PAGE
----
Penny Ramsey has always considered Highland Hall her home, but when Britain becomes involved in World War One she travels to London to assist her sister Kate with the eight orphan children she and her husband Jon have taken into their home. Doing her part for the war effort takes priority over Penny’s dreams of romance until she meets Alex Goodwin, a Royal Naval Air Service pilot in training.
Alex is determined to prove his worth and do his part to defend his country. Knowing he is heading off for the dangerous assignment of chasing Zeppelins across the front line in France, he feels it’s unwise to form any romantic attachments. But he can’t help admiring the pretty, warmhearted Penny and wondering what it would be like to find her waiting when he returns home from the war.
As Penny writes to Alex, their friendship blossoms, and she becomes his tie to home and normalcy as he faces the hardships war. But being an RNAS pilot means confronting the enemy, and the fallout form those experiences push Alex beyond Penny’s reach. Can God mend the brokenness left by the losses of war? Will faith and forgiveness bring them together again?
Dr. Kent Brantly, author of Called for Life (WaterBrook Press, July 2015) appeared on PBS NewsHour August 10th. In an interview with Hari Sreenivasan, Brantly spoke candidly about his initial diagnosis with Ebola, his nationally covered journey from Liberia to Emory Hospital in the United States and his decision to take Z-Mapp, a new drug never before tested on humans.
Brantly also shared his struggle to understand why he survived when so many people did not. While Brantly’s faith is an integral part of his life, he doesn’t believe something unique about his faith that led to his survival.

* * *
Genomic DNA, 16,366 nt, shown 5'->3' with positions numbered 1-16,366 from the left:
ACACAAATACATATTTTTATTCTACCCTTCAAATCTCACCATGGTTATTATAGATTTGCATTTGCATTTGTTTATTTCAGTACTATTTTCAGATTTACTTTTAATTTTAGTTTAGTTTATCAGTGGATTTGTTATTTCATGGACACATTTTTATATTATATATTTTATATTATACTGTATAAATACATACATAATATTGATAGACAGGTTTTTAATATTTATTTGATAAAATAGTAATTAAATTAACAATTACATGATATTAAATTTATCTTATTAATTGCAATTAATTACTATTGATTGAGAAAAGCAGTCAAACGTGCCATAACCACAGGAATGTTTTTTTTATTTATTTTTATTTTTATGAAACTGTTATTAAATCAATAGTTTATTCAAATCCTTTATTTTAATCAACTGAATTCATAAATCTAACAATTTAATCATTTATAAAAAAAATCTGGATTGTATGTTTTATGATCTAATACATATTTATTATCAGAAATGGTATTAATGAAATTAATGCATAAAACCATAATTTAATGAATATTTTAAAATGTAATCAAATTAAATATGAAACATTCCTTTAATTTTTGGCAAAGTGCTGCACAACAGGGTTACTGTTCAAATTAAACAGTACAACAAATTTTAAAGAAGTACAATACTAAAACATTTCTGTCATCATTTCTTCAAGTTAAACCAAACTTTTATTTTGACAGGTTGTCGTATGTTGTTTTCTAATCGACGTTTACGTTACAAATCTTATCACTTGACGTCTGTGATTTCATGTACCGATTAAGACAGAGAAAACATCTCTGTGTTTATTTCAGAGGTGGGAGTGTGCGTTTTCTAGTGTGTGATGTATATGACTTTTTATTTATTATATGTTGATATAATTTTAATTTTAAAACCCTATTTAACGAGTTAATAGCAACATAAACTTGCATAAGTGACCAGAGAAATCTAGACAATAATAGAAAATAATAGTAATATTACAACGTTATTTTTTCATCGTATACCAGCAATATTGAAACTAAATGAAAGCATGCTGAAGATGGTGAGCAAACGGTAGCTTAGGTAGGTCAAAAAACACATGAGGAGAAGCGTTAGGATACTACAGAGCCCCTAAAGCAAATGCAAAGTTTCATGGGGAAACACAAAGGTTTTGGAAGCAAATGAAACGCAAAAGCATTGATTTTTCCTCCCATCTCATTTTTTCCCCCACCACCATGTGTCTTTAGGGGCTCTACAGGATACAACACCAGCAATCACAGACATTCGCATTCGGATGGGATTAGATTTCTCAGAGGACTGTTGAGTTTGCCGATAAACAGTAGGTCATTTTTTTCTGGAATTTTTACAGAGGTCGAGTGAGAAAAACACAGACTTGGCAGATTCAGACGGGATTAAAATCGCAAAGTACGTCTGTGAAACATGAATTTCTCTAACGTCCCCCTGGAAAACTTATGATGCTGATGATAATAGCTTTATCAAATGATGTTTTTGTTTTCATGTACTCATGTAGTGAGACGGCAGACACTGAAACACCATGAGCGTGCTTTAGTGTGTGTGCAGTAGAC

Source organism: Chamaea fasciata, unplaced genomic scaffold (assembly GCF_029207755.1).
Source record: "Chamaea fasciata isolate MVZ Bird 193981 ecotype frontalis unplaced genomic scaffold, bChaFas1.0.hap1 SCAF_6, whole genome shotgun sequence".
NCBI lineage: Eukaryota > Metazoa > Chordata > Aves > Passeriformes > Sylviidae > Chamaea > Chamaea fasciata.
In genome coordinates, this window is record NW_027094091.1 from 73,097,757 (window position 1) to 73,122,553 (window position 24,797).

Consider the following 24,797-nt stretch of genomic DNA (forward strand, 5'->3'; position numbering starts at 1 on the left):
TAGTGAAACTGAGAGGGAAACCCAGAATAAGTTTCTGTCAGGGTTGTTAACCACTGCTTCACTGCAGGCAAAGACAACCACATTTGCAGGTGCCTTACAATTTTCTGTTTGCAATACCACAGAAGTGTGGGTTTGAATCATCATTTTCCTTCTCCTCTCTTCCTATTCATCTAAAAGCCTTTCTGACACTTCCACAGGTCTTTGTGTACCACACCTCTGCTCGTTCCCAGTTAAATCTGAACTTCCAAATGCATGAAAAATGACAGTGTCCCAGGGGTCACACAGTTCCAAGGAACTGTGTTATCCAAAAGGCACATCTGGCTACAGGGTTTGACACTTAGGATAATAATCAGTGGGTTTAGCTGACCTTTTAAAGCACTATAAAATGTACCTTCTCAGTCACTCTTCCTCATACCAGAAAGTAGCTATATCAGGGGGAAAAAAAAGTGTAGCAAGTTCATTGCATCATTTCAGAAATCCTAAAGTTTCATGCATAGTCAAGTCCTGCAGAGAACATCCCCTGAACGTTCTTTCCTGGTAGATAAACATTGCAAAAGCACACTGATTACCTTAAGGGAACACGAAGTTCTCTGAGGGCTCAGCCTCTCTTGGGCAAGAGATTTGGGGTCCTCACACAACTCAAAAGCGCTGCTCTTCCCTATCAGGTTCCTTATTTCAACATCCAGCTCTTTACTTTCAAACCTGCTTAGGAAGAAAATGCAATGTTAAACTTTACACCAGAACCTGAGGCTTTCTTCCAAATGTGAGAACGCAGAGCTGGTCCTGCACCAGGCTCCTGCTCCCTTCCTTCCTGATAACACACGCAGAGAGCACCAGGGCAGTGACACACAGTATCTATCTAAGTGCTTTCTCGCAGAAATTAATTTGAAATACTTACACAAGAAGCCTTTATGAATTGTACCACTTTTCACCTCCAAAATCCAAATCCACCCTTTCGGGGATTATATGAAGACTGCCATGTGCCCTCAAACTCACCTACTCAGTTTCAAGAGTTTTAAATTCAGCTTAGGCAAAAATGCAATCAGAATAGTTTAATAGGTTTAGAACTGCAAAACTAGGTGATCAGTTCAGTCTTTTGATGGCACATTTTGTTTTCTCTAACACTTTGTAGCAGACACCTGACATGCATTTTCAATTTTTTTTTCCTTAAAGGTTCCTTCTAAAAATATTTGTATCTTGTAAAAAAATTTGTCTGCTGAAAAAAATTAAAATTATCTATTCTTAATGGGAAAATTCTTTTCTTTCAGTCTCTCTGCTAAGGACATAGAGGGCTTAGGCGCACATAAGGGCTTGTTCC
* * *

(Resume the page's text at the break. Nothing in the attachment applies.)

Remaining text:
“I don’t think there is anything special about my faith that saved my life. If anything, my faith is what put me in a position where I got Ebola. I’m really thankful…for all the people who played a role in providing me with the treatment I received. I don’t say it was my faith that saved me and not those people; I believe God used those people to save my life.”
The entire interview can be viewed here.
Heaven isn’t just a dream; it’s a promise!
For far too long, we’ve talked about heaven as if it were a dream or someplace that only exists in fairytales. We want to believe it’s real, but with such an expanse of contradictory information, it’s difficult to know what to believe.
To add even more confusion, we are left to sift through the tales of individuals who have crossed over and returned. With so many competing narratives and accounts based on what many think are beyond-death experiences, wouldn’t it be nice to have a straight forward examination of what the Bible has to say about heaven?
Best-selling author and New Testament scholar Scot McKnight thought so too, which is why he wrote The Heaven Promise.